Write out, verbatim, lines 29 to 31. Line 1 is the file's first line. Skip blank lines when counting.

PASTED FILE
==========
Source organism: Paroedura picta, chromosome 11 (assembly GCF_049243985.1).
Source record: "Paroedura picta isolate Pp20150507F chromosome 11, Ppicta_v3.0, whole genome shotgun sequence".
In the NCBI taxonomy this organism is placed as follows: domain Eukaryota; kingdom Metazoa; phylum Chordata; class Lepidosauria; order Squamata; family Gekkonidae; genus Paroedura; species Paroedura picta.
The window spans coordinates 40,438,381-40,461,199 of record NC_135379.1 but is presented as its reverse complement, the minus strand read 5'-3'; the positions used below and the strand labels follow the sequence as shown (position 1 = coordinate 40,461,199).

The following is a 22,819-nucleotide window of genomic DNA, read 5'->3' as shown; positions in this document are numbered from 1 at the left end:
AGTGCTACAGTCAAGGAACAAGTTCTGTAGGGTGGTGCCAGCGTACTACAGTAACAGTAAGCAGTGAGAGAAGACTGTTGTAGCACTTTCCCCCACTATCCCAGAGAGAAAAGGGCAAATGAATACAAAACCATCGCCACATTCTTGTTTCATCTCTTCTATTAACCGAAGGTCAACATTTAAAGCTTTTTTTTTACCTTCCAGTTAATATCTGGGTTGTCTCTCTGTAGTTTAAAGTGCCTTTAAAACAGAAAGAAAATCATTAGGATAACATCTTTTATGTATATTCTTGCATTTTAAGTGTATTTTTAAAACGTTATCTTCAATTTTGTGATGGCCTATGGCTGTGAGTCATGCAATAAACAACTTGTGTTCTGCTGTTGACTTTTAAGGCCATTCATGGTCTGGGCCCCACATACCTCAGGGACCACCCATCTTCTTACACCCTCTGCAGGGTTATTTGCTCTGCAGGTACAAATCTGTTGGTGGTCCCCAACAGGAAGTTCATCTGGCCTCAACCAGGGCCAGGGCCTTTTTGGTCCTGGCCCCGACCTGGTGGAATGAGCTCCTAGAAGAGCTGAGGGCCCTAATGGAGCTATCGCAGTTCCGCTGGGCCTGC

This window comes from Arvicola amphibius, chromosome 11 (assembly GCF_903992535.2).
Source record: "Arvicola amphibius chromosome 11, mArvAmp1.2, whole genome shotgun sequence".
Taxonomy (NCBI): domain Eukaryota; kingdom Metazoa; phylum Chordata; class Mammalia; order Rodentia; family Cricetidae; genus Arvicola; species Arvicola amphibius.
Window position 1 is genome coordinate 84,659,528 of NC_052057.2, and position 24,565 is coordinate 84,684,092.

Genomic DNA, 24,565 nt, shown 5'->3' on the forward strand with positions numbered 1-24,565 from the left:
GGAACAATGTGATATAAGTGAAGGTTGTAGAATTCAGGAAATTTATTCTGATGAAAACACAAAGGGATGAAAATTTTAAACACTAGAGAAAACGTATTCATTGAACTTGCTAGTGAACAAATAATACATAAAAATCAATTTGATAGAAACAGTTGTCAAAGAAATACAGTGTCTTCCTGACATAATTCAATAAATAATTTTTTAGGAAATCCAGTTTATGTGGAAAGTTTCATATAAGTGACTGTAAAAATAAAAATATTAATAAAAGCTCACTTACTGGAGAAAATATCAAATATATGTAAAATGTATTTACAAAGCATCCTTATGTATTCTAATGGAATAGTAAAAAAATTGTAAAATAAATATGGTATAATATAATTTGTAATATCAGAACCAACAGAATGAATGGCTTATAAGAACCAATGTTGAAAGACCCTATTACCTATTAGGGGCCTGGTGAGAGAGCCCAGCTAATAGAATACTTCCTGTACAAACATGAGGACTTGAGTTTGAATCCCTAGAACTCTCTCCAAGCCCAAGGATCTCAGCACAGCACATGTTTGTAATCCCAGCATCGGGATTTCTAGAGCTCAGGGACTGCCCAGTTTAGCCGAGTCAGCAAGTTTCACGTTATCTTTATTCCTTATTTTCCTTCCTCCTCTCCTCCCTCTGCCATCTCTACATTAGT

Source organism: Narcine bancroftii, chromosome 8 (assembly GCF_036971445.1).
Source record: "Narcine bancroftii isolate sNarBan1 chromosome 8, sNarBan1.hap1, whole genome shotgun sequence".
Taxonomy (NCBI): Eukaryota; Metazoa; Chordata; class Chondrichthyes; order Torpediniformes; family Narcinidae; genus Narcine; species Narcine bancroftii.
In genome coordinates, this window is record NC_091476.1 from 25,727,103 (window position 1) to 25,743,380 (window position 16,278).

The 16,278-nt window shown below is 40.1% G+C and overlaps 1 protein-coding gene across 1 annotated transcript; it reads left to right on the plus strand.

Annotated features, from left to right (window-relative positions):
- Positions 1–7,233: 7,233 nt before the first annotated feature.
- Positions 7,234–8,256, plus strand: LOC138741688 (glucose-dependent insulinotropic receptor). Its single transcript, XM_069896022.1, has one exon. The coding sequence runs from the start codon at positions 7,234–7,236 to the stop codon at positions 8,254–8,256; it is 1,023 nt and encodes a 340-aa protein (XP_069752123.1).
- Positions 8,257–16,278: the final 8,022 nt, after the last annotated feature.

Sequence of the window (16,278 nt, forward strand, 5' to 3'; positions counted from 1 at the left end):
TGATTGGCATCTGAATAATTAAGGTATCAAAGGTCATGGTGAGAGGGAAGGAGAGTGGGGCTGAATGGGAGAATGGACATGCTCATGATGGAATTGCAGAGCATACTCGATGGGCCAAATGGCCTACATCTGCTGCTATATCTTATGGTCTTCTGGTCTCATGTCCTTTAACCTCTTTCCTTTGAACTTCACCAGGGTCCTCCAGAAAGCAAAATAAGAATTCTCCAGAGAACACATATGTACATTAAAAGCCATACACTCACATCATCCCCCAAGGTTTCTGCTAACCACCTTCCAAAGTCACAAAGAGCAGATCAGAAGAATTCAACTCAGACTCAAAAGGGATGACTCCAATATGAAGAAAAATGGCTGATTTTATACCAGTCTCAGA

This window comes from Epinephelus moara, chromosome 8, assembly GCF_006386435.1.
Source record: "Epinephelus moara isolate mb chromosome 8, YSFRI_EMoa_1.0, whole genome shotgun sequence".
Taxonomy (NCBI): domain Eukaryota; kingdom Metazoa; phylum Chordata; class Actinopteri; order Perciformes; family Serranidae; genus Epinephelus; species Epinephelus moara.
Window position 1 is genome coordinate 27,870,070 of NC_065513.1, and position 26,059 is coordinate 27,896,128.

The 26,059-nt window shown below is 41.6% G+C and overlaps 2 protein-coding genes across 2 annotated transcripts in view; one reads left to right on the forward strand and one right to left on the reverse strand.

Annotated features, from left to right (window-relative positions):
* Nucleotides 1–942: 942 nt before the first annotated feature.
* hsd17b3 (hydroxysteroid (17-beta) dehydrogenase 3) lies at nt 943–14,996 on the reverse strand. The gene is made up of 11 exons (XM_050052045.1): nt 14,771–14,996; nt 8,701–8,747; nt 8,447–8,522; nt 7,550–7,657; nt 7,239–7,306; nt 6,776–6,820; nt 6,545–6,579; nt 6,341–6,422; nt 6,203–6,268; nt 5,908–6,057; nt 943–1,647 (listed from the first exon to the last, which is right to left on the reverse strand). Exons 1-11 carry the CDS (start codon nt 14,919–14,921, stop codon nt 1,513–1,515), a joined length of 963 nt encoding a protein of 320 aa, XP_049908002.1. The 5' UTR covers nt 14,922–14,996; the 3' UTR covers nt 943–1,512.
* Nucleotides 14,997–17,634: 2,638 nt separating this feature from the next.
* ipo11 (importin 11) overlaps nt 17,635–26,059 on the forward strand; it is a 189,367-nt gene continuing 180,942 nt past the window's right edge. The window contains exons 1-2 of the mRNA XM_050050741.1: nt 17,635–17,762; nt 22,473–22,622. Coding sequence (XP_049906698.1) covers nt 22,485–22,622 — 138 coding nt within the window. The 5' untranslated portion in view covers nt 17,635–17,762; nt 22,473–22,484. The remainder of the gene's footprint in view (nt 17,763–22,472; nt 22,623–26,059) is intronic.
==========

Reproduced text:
Annotated features, from left to right (window-relative positions):
* Nucleotides 1–942: 942 nt before the first annotated feature.
* hsd17b3 (hydroxysteroid (17-beta) dehydrogenase 3) lies at nt 943–14,996 on the reverse strand. The gene is made up of 11 exons (XM_050052045.1): nt 14,771–14,996; nt 8,701–8,747; nt 8,447–8,522; nt 7,550–7,657; nt 7,239–7,306; nt 6,776–6,820; nt 6,545–6,579; nt 6,341–6,422; nt 6,203–6,268; nt 5,908–6,057; nt 943–1,647 (listed from the first exon to the last, which is right to left on the reverse strand). Exons 1-11 carry the CDS (start codon nt 14,919–14,921, stop codon nt 1,513–1,515), a joined length of 963 nt encoding a protein of 320 aa, XP_049908002.1. The 5' UTR covers nt 14,922–14,996; the 3' UTR covers nt 943–1,512.